Saturday, November 19, 2011

Peiser relies on deception

Benny Peiser, sadly, appears to be on the upswing in climate change denialism (and possibly wrong elsewhere, although I don't know the Easter Island issues well). My experience with him is that he made an incorrect factual assertion, stopped making it when caught by a knowledgeable audience, and then repeated the original assertion in front of different audiences that didn't know the truth and didn't know about his retraction. This is the person being quoted by news media today.

I laid out the sequence of events here. To summarize, he claimed in a comment thread at Deltoid to have repeated an analysis by climate historian Naomi Oreskes and found a different result. Other comments proved him wrong. Peiser continued to post in the comment thread without but stopped repeating his assertion that he had replicated Oreskes. Several days later he then repeated the original assertion on a different website where people don't know that he'd been refuted. I also found him repeating it in subsequent weeks, despite saying in email correspondence with me "I [Peiser] don't know" if he had done the same analysis.

I know the media has a problem trying to get accurate information on denialists because this type of deceptiveness is so common there, but they should communicate to the public that their sources like Benny Peiser make claims to the public that they refuse to defend in front of informed audiences. A far better approach would be to analyze the denialists, not for the credibility of their claims but for the politics that the denialists are manipulating.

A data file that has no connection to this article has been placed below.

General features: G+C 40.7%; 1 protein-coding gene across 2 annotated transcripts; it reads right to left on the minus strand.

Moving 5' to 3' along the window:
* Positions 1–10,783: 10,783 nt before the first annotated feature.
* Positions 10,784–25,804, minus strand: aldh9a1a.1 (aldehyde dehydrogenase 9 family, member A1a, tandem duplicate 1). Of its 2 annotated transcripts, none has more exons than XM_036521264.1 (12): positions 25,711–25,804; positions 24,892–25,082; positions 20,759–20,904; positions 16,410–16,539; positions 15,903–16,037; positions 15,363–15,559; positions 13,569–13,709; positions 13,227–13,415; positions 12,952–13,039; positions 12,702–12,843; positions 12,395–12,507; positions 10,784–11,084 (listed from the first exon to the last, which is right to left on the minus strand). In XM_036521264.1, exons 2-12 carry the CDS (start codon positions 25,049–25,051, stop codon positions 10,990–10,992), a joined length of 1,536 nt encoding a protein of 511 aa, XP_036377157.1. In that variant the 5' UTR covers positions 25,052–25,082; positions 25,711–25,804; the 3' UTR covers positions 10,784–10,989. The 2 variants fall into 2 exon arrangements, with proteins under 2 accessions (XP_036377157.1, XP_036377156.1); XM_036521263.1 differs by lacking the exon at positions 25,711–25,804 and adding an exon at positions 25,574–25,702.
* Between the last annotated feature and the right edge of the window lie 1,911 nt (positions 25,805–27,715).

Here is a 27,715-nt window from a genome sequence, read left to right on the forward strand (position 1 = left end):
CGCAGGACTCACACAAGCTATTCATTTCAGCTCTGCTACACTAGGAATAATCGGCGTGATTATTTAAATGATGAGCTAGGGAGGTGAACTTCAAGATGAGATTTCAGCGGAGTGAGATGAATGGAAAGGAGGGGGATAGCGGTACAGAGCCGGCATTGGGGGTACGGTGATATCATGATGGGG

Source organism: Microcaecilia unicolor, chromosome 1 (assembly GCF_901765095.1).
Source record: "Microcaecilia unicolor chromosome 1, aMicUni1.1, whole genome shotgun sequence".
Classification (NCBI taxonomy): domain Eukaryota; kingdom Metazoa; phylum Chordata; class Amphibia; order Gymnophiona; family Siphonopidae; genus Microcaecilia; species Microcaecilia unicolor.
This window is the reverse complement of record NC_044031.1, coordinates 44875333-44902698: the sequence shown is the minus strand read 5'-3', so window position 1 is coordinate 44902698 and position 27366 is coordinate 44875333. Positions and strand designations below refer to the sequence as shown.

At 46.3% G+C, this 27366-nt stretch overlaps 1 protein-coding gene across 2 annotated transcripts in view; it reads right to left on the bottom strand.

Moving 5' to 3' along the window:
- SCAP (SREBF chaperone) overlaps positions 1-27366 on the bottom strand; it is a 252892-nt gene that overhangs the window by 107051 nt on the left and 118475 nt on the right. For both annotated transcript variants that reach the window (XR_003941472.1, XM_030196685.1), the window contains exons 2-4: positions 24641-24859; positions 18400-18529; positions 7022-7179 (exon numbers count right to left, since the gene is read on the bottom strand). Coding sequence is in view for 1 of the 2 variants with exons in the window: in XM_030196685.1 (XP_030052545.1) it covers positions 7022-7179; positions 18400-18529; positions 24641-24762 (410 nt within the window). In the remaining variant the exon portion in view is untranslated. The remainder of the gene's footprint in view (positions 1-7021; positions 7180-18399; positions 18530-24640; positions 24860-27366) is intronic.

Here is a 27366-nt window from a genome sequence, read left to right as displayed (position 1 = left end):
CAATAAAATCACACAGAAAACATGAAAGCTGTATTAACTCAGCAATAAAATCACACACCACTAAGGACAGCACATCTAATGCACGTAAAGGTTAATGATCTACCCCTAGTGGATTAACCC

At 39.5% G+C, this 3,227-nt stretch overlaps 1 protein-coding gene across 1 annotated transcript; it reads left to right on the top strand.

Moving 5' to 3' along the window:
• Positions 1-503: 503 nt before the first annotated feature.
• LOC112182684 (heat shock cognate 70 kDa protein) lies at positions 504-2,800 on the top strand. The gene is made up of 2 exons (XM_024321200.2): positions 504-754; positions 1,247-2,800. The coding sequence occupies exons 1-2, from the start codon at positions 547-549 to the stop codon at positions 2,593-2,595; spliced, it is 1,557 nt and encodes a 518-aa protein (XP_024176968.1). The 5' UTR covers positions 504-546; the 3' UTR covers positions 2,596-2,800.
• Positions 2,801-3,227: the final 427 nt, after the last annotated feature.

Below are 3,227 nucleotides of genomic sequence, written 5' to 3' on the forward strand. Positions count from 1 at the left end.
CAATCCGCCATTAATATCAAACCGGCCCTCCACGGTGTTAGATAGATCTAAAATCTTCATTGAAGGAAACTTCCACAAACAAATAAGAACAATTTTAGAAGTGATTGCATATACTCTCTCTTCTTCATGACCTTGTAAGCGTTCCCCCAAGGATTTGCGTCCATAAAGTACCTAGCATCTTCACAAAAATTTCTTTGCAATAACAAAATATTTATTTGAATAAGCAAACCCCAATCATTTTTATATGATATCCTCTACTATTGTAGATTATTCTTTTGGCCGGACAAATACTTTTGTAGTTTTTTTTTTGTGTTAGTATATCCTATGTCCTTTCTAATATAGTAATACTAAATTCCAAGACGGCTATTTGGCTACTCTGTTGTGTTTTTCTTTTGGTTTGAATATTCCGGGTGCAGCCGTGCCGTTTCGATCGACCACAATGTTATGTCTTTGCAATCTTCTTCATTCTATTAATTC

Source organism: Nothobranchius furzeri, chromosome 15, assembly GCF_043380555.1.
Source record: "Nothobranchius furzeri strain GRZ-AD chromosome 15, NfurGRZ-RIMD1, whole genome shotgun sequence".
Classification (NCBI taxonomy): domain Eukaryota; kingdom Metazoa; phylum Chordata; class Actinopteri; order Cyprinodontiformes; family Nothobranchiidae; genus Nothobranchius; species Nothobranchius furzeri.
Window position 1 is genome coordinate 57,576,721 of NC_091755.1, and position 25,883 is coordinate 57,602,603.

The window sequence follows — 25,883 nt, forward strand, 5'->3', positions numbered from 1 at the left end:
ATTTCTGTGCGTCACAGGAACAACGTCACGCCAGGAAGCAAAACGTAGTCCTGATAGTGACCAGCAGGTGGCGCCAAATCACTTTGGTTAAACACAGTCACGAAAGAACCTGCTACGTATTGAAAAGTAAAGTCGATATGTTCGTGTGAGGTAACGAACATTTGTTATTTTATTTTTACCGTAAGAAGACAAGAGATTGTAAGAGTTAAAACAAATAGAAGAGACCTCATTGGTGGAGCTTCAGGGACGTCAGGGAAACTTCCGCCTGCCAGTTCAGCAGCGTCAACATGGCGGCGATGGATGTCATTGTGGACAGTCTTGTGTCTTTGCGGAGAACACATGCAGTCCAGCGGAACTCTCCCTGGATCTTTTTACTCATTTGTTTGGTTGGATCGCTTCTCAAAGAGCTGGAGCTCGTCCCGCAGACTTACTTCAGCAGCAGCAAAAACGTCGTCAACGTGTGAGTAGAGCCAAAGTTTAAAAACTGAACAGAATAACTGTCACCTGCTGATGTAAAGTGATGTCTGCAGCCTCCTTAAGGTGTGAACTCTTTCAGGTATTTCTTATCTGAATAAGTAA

rab said...

Found this gem of a Peiser quote on wikipedia: "Neither do I doubt that the overwhelming majority of climatologists is agreed that the current warming period is mostly due to human impact. However, this majority consensus is far from unanimous."


J Bowers said...

Richard Black's article's interesting. I wonder what the press guidelines are in non-English speaking countries on "balance" in the press, as opposed to the UK and USA's guidelines where those with 2.5% of the most experts scientists behind them get an equal slice of the media pie as those who have 97.5% of the most expert scientists backing up what they say? But then, it's not as if every time there's a story on the International Space Station, the Flat Earth Society gets a quote in saying the videos are faked. Strange world.

Anonymous said...

Donald Oats says...

With regards to J. Bowers note on what could be called ``confected fairness'' in reporting on news issues (like climate scientists' results)...In Australia the so-called national newspaper ``The Australian'' vigorously applies the ``equal time to opposite claims'' approach to its favourite attack-issues, especially climate science. Trot out the befuddled, the loony, the incompetent, or the latest regular beach-goer with a story about how sea levels haven't risen here---or there. In the nether-world of ``The Australian,'' one poor soul and their anecdote trump a hundred years of careful measurement, geological evidence, statistical analysis---you name it.